In the form it has today the Fitzpatrick name holds a secret, one that when uncovered reveals how it is actually rooted deep in the ancient soil of Ireland.
Kings of ancient Ossory in the province of Leinster, the story of the Fitzpatricks is one of both glorious fortune and tragic misfortune.
The colourful and often poignant tale of this proud clan is recounted here.
NAME variations include: Mac Giolla Phádraig (Gaelic), Fitzpatricks, Fitz-Patrick, Kilpatrick, MacGilpatrick, Shera, Sherar.
Fitzpatrick Clan Mini-Book Excerpt
Fitzpatricks have acquired no small degree of notoriety – no less so than James Fitzpatrick, better known as the eighteenth century American highwayman Sandy Flash.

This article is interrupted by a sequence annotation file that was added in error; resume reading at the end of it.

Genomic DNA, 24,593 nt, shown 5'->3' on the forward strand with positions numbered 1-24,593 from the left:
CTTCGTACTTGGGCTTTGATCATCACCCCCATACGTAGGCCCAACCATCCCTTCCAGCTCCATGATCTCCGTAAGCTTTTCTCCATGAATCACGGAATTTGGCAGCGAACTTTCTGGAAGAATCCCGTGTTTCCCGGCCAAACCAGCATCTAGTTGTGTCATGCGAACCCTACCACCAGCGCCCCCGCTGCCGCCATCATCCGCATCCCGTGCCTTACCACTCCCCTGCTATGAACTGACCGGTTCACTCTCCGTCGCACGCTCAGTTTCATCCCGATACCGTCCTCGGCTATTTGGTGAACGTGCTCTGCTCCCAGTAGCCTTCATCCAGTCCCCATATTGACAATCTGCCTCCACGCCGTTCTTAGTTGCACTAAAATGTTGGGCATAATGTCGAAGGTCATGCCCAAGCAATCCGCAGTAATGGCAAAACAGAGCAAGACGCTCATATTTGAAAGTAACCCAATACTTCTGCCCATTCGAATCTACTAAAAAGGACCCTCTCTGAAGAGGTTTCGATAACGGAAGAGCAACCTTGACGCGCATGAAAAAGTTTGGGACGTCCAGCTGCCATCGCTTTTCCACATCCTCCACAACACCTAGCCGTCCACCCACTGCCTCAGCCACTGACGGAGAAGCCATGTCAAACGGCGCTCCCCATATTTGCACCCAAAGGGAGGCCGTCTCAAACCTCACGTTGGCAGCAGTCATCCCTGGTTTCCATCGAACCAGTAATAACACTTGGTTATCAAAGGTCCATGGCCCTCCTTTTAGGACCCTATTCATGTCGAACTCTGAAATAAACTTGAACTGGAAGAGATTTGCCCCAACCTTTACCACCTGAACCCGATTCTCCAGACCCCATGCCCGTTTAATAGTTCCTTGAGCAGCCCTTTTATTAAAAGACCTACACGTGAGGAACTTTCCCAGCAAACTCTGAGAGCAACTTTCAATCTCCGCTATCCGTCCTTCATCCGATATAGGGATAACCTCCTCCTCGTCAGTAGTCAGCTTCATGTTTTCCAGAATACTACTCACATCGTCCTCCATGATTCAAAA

The son of Irish immigrants to America, the date of his birth is uncertain, but it is thought that he was probably aged in his early twenties when he enlisted in the Continental Army on the outbreak of the Revolutionary War against Britain in 1775.
There then followed a colourful spree as a highwayman, operating west of Philadelphia, Pennsylvania, and gaining a reputation as an eighteenth century Robin Hood.
Finally captured by the exasperated forces of the law he made a number of escape attempts from prison before ultimately facing the hangman’s noose in 1778.
One legend is that the bold and wily Sandy Flash buried a glittering pile of loot in what is known as Castle Rock, a hill to the west of Newton township in Delaware County, and near Crum Creek.
The treasure still remains tantalisingly hidden, despite numerous attempts over the years to locate it.